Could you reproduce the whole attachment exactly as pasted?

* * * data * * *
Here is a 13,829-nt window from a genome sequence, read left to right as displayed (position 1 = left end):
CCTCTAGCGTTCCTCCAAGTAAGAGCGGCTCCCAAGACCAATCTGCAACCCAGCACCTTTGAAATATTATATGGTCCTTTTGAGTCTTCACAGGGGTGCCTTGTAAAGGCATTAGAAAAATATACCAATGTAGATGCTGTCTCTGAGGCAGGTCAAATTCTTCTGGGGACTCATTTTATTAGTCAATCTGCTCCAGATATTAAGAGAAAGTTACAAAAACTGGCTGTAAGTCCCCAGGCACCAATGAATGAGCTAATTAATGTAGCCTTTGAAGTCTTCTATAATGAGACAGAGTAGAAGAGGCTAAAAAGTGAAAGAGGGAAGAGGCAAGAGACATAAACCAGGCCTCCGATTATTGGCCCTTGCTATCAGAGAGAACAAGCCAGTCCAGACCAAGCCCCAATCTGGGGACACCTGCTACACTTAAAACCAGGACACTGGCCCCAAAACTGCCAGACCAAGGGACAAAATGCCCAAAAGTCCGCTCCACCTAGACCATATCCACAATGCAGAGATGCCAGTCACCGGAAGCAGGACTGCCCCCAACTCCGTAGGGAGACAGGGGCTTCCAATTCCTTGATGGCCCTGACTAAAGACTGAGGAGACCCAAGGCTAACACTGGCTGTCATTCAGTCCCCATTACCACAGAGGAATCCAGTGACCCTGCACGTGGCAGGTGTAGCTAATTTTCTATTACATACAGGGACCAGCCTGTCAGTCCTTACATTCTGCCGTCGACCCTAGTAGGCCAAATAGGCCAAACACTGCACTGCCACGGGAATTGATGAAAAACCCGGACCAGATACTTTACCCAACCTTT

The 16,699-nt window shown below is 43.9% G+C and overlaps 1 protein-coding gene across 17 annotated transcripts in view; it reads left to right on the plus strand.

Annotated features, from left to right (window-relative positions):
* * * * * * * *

Here is a 13,829-nt window from a genome sequence, read left to right as displayed (position 1 = left end):
CCTCTAGCGTTCCTCCAAGTAAGAGCGGCTCCCAAGACCAATCTGCAACCCAGCACCTTTGAAATATTATATGGTCCTTTTGAGTCTTCACAGGGGTGCCTTGTAAAGGCATTAGAAAAATATACCAATGTAGATGCTGTCTCTGAGGCAGGTCAAATTCTTCTGGGGACTCATTTTATTAGTCAATCTGCTCCAGATATTAAGAGAAAGTTACAAAAACTGGCTGTAAGTCCCCAGGCACCAATGAATGAGCTAATTAATGTAGCCTTTGAAGTCTTCTATAATGAGACAGAGTAGAAGAGGCTAAAAAGTGAAAGAGGGAAGAGGCAAGAGACATAAACCAGGCCTCCGATTATTGGCCCTTGCTATCAGAGAGAACAAGCCAGTCCAGACCAAGCCCCAATCTGGGGACACCTGCTACACTTAAAACCAGGACACTGGCCCCAAAACTGCCAGACCAAGGGACAAAATGCCCAAAAGTCCGCTCCACCTAGACCATATCCACAATGCAGAGATGCCAGTCACCGGAAGCAGGACTGCCCCCAACTCCGTAGGGAGACAGGGGCTTCCAATTCCTTGATGGCCCTGACTAAAGACTGAGGAGACCCAAGGCTAACACTGGCTGTCATTCAGTCCCCATTACCACAGAGGAATCCAGTGACCCTGCACGTGGCAGGTGTAGCTAATTTTCTATTACATACAGGGACCAGCCTGTCAGTCCTTACATTCTGCCGTCGACCCTAGTAGGCCAAATAGGCCAAACACTGCACTGCCACGGGAATTGATGAAAAACCCGGACCAGATACTTTACCCAACCTTT

The 16,699-nt window shown below is 43.9% G+C and overlaps 1 protein-coding gene across 17 annotated transcripts in view; it reads left to right on the plus strand.

Annotated features, from left to right (window-relative positions):